Basic Necessities. Under the law, is defined by enumerating what it embraces, namely, rice, corn, bread, fresh, dried and canned fish and other marine products, fresh pork, beef and poultry, fresh eggs, fresh and processed milk, fresh vegetables, root crops, coffee, sugar, cooking oil, salt, laundry soap, detergents, firewood, charcoal, candles, and drugs classified as essential by the Department of Health. (Sec. 3(1), RA 7581, The Price Act)

Battered Woman Syndrome. A defined pattern of psychological ad behavioral symptoms found in women living in battering relationships as a result of cumulative abuse. Those found by the courts to be suffering from this syndrome do not incur any criminal or civil liability, notwithstanding the absence of any of the elements to justify self-defense under the Revised Penal Code. (Sec. 3(D)(c) and Sec. 26, RA 9262; People vs. Genosa, 419 SCRA 537)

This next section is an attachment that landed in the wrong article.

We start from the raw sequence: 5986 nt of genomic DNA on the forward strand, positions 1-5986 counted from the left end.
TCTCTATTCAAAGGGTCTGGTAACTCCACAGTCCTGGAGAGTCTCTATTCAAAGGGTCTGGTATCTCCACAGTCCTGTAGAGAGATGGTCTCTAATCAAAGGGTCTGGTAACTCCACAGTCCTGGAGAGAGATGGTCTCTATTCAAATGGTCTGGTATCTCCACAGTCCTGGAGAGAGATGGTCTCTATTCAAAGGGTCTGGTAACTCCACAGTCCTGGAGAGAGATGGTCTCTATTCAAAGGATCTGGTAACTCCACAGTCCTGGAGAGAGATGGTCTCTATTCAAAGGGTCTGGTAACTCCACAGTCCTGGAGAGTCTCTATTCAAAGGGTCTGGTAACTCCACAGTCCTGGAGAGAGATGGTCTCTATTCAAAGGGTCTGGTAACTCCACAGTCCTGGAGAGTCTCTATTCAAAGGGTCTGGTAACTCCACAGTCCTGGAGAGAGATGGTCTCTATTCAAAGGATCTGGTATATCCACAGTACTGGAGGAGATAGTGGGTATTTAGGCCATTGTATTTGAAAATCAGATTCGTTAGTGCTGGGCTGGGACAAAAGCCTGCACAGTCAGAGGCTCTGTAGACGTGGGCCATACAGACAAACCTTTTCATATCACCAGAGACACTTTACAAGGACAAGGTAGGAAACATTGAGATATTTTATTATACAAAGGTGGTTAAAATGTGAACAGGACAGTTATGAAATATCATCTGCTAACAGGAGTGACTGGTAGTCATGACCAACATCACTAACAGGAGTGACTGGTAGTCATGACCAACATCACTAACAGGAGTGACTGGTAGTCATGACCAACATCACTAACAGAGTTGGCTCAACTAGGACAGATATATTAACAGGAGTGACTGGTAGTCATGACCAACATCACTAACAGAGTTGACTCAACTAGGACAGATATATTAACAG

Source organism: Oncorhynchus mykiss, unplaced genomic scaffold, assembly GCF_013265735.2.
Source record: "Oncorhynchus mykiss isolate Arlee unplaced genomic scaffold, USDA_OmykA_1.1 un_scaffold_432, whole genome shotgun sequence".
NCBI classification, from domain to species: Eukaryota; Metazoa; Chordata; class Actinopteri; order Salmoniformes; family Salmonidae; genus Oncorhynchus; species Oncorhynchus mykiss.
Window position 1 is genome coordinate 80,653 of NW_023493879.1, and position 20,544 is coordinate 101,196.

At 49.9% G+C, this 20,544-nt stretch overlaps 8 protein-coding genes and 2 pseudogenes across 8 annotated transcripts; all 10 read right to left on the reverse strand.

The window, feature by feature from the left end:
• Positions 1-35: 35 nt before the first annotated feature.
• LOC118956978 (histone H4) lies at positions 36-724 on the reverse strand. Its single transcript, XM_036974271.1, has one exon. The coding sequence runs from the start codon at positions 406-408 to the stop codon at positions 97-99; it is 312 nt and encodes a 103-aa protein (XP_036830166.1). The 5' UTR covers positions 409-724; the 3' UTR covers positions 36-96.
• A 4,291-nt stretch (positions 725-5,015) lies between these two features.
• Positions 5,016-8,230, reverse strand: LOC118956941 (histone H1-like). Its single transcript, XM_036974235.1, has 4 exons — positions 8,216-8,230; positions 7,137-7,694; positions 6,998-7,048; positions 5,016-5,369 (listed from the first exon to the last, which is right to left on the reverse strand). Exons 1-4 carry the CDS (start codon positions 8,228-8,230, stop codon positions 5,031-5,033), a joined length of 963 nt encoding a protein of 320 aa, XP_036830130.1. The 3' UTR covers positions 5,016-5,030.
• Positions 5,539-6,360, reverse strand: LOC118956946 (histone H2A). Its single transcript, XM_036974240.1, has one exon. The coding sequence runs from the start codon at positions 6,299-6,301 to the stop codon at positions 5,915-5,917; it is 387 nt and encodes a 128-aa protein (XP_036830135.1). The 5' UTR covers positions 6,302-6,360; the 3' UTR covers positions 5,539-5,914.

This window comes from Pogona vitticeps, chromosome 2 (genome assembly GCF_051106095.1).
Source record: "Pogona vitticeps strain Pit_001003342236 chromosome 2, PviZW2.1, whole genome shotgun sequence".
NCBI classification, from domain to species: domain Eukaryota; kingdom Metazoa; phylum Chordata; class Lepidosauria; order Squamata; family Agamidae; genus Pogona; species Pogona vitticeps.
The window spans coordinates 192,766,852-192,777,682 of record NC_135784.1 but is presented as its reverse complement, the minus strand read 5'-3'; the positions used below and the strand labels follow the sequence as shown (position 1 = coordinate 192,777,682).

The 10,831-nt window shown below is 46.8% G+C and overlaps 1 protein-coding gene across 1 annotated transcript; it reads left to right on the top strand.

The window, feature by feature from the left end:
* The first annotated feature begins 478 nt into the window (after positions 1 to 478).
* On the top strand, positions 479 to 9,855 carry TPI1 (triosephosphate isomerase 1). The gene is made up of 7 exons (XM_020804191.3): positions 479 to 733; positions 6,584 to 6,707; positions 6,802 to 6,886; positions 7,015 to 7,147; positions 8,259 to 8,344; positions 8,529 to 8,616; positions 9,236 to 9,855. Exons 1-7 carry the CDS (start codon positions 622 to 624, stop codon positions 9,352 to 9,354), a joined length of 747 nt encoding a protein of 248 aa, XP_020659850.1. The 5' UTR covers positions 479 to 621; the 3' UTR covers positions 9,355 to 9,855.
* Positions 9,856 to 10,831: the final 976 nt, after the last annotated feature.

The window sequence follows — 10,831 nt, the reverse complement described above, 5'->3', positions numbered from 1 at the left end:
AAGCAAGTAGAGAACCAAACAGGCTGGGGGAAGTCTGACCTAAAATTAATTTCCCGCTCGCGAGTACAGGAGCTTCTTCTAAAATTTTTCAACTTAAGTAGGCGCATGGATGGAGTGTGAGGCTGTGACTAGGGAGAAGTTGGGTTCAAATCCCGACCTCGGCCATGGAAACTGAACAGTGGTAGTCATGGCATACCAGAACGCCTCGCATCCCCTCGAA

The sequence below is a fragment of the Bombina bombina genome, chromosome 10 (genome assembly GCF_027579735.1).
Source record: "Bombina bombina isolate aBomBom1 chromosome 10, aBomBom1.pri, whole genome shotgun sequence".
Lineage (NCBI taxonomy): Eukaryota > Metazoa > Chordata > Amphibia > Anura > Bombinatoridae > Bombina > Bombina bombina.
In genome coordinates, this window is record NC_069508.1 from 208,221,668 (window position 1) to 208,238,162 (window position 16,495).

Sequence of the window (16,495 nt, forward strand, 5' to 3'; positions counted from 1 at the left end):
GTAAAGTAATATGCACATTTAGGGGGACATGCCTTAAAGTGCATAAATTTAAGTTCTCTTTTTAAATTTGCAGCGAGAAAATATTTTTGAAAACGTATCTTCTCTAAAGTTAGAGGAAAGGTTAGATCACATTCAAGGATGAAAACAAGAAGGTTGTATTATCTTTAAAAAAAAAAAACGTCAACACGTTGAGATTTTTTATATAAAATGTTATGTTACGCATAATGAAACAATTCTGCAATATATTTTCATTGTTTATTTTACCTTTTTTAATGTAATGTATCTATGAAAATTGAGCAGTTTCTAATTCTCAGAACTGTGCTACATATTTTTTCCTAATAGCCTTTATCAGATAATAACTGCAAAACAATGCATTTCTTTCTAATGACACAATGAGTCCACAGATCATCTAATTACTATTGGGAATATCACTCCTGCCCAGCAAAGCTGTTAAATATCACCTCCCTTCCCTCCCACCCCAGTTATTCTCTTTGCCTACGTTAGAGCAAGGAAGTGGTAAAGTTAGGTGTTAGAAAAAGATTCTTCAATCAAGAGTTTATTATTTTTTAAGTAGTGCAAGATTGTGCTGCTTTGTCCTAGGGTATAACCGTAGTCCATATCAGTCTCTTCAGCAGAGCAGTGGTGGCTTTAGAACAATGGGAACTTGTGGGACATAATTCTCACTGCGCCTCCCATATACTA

Battery. An act of inflicting physical harm upon the woman or her child resulting in physical and psychological or emotional distress. (Sec.3 (D)(b), RA 9262)

Bench Warrant. A common law term which ordinarily refers to a court order for the arrest of a person to compel his attendance in a hearing before the court, either as a witness who has ignored a duly issued subpoena, or a defendant charged with contempt of court.

Beneficial Owner. Any person who, directly or indirectly, through any contract arrangement, understanding, relationship or otherwise, possesses or shares voting power in regard of any security as to its investment disposition.

Beneficial Ownership. One that is recognized by law and capable of being enforced in the courts at the suit of the beneficial owner. Note that this is to be differentiated from naked ownership, which is the enjoyment of all the benefits and privileges of ownership, as against possession of the bare title of property.